Ban on gas-powered tools certain to ‘concern’ some residents, says Oakville mayor


Published August 13, 2023 at 9:00 am

Oakville Mayor Rob Bruton anticipates local residents might be concerned about being told that they can’t use their gas-powered equipment if the town goes ahead and bans them. PEXELS PHOTO

While council is set to explore a ban on gas-powered outdoor power tools like lawn mowers and leaf blowers for both town staff and public, Oakville Mayor Rob Burton expects there’s certain to be pushback from some residents in Oakville.

The ban would include, but not limited to, leaf blowers, lawn mowers, trimmers and edgers as a priority project in the update to the Town’s community energy strategy.

The aim of the recent motion would be to look at ways to reduce the need to use those forms of equipment and help Oakville cut down on greenhouse emissions.

“First, I suppose it’s accurate to say the town is looking at it,” Burton told’s Khaled Iwamura during the monthly video interview. “That is, it’s been brought to council and council has (written up) a report and will weigh the pros and cons of it.”

The town declared a Climate Emergency and while big steps have already been taken to address the crisis such as the move to electrify town buses, some residents may not be happy having to replace gas-powered tools at home.

The costly measure is sure to irk some.

“I’m anticipating that people might be concerned about being told that they can’t use those pieces of equipment,” said the mayor. “I get that a two-cycle engine is dirtier than a four-cycle engine and all that kind of stuff, but you try to turn that into this climate change cause celeb. . .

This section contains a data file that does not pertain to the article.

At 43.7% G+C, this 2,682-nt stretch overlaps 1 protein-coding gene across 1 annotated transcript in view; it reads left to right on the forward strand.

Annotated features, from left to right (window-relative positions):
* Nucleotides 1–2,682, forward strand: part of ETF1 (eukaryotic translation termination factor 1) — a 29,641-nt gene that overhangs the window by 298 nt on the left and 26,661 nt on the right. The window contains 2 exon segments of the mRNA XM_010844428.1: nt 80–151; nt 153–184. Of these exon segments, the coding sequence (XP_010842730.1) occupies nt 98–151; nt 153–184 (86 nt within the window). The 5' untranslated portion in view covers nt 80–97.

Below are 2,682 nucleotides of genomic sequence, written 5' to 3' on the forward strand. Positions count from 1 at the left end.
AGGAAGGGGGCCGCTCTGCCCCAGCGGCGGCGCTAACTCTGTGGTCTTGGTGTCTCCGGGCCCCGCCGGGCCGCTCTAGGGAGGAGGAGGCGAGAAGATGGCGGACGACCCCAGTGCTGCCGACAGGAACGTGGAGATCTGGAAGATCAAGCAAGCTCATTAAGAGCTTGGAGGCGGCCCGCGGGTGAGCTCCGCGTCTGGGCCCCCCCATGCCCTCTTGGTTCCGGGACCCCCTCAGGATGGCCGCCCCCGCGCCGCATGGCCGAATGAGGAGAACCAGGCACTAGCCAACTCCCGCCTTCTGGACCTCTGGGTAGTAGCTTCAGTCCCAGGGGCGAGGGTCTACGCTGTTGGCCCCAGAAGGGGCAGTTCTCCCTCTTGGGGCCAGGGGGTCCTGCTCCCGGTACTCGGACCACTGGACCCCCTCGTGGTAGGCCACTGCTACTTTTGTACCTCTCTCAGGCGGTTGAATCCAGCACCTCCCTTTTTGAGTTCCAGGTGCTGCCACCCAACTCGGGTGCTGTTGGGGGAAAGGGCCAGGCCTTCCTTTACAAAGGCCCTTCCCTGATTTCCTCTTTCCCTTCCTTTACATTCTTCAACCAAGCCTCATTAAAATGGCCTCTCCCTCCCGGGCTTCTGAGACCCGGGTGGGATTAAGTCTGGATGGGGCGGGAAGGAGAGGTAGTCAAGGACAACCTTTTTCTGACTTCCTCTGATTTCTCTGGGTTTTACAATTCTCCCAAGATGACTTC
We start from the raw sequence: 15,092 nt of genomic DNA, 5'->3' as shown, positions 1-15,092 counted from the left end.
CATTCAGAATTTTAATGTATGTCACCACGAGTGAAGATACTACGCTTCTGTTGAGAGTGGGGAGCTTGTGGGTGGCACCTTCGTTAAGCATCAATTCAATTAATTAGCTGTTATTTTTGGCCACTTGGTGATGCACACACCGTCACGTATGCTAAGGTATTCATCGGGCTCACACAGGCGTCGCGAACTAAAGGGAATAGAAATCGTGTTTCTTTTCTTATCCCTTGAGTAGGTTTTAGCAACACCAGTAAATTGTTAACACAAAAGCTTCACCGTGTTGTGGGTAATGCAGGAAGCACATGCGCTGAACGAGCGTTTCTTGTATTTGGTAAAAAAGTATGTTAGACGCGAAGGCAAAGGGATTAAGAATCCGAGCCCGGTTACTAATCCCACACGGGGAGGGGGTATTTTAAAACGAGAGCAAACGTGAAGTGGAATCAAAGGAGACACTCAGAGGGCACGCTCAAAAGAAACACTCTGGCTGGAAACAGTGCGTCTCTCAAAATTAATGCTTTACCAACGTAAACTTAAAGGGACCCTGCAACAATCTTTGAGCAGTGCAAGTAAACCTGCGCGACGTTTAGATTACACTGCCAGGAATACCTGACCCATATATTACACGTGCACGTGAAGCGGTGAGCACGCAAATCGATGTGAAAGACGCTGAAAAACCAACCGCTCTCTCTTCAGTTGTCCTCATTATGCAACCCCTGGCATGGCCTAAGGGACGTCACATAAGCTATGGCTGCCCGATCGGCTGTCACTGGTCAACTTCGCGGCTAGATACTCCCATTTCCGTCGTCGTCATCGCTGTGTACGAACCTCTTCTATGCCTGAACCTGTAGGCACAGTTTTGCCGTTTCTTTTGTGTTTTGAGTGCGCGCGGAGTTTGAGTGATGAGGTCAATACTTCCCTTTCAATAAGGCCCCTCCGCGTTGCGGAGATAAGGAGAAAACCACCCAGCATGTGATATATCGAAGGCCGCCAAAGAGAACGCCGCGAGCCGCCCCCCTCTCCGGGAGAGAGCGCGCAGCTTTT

“I guess everything’s a climate change issue now.”

Some cities like Guelph have already begun to make the move to electric-powered tools.

Ward 2 Councillor Ray Chisholm brought the motion forward to explore a ban.

“It’s taken a lot of organization and making the right infrastructure to make this start to happen,” Chisholm previously told “I think some residents are looking for something that is doable and one of the main concerns of course is we have the (larger) greenhouse gases from cars and homes.

“But there is a high intensity of the two-stroke engines that are committing a lot of pollutants, so this is probably a start to make people aware, especially in Oakville, with the concerns of these power tools.”

The benefits to the climate are worth it, says Chisholm. Still, such a transition will take time.

“It’s something that’s very grassroots and something that’s attachable for our community to review and to look at, and to start a movement to change over to electrification of our power tools and power equipment,” Chisholm said.

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